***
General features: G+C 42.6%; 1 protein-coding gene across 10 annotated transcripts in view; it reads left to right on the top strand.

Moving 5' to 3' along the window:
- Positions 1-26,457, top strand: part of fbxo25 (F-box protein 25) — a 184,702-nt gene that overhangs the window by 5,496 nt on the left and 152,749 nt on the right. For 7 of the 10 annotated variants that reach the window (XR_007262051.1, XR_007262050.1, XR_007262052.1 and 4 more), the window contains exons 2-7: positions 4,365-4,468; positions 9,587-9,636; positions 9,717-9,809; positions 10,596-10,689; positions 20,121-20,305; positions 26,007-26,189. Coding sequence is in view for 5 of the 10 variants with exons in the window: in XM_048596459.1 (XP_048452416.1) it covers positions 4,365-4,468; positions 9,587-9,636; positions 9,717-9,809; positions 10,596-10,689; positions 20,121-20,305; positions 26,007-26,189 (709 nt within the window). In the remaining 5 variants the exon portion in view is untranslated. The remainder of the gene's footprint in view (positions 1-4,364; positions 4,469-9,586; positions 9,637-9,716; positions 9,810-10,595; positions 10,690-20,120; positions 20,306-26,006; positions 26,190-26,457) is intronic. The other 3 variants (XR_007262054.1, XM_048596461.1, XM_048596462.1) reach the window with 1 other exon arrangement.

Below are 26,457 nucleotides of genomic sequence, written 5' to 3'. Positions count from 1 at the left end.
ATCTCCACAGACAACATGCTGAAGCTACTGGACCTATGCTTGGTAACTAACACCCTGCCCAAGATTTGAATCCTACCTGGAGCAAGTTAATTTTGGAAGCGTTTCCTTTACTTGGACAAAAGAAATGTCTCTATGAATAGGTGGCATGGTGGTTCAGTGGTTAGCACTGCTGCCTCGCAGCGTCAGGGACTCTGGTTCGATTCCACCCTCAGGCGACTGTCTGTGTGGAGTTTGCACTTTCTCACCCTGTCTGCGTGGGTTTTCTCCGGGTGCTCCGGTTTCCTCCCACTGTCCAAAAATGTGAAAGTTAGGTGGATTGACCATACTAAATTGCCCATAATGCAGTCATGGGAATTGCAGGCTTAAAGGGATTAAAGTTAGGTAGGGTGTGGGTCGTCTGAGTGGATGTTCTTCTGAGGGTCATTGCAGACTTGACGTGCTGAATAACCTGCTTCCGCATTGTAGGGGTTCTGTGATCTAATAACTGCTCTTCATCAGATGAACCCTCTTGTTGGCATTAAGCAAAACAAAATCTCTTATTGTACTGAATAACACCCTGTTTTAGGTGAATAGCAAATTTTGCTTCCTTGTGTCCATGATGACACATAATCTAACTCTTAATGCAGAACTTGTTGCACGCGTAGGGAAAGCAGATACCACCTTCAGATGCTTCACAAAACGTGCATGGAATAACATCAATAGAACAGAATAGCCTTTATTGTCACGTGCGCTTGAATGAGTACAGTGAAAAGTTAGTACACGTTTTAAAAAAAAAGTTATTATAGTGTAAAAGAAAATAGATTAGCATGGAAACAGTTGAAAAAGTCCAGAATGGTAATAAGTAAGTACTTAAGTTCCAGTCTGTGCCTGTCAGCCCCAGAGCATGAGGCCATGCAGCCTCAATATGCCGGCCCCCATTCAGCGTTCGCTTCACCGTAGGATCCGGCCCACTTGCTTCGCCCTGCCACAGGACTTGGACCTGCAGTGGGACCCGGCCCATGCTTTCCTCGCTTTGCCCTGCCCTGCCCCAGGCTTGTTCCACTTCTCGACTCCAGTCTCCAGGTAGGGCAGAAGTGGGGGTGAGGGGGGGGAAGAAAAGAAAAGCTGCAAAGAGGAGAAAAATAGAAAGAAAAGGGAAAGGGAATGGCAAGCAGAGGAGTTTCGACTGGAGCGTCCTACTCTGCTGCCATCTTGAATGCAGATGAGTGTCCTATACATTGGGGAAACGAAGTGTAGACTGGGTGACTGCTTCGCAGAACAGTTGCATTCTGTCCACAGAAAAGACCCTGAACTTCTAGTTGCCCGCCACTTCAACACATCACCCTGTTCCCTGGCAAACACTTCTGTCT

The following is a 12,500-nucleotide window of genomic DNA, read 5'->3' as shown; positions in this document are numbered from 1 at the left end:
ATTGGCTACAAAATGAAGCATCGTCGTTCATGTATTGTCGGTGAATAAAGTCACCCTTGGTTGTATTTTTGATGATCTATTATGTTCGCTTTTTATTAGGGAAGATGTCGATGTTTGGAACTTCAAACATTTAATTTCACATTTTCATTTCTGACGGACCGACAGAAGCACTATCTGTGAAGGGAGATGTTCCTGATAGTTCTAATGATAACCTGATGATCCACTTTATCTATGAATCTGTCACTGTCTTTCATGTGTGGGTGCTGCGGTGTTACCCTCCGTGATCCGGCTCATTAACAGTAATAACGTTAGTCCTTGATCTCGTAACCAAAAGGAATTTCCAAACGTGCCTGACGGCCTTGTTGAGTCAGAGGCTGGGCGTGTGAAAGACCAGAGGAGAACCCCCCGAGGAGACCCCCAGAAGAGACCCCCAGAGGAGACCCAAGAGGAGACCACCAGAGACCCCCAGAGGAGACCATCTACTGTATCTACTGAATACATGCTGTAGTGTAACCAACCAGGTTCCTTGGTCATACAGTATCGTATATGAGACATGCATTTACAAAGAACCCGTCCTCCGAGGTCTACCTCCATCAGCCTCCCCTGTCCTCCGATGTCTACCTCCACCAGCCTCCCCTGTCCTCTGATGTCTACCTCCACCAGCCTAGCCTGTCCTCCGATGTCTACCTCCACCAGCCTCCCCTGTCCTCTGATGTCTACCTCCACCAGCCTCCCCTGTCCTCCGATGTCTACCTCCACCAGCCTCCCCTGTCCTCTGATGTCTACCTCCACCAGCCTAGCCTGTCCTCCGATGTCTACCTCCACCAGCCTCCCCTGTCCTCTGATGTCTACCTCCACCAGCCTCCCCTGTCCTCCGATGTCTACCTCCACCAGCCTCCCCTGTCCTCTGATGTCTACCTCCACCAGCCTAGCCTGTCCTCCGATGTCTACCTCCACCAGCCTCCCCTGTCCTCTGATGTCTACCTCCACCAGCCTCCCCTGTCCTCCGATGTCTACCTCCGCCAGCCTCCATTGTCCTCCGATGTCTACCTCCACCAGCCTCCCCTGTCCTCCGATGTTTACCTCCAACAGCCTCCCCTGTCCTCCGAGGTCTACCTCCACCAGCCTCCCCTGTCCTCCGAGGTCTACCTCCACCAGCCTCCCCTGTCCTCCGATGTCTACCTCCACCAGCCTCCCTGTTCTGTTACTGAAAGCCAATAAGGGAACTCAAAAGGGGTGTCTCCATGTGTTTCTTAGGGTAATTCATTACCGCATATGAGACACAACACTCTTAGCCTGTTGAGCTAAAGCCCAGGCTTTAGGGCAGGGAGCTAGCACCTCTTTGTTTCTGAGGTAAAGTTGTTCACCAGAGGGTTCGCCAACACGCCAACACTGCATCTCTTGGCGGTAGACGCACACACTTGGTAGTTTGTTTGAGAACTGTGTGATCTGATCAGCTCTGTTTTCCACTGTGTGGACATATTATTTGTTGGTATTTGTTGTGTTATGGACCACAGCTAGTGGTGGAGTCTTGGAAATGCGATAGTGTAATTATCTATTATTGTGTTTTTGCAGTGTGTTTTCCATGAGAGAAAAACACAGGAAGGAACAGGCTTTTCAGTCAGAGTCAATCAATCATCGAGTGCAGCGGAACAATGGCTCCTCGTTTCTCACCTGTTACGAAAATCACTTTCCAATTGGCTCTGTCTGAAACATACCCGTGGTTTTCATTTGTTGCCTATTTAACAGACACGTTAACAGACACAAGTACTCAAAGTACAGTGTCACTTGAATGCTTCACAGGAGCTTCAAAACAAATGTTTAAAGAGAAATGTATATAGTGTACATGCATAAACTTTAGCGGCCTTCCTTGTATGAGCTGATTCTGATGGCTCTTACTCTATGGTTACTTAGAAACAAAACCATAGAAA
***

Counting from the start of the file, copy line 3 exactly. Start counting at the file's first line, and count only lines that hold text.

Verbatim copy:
- Positions 1-26,457, top strand: part of fbxo25 (F-box protein 25) — a 184,702-nt gene that overhangs the window by 5,496 nt on the left and 152,749 nt on the right. For 7 of the 10 annotated variants that reach the window (XR_007262051.1, XR_007262050.1, XR_007262052.1 and 4 more), the window contains exons 2-7: positions 4,365-4,468; positions 9,587-9,636; positions 9,717-9,809; positions 10,596-10,689; positions 20,121-20,305; positions 26,007-26,189. Coding sequence is in view for 5 of the 10 variants with exons in the window: in XM_048596459.1 (XP_048452416.1) it covers positions 4,365-4,468; positions 9,587-9,636; positions 9,717-9,809; positions 10,596-10,689; positions 20,121-20,305; positions 26,007-26,189 (709 nt within the window). In the remaining 5 variants the exon portion in view is untranslated. The remainder of the gene's footprint in view (positions 1-4,364; positions 4,469-9,586; positions 9,637-9,716; positions 9,810-10,595; positions 10,690-20,120; positions 20,306-26,006; positions 26,190-26,457) is intronic. The other 3 variants (XR_007262054.1, XM_048596461.1, XM_048596462.1) reach the window with 1 other exon arrangement.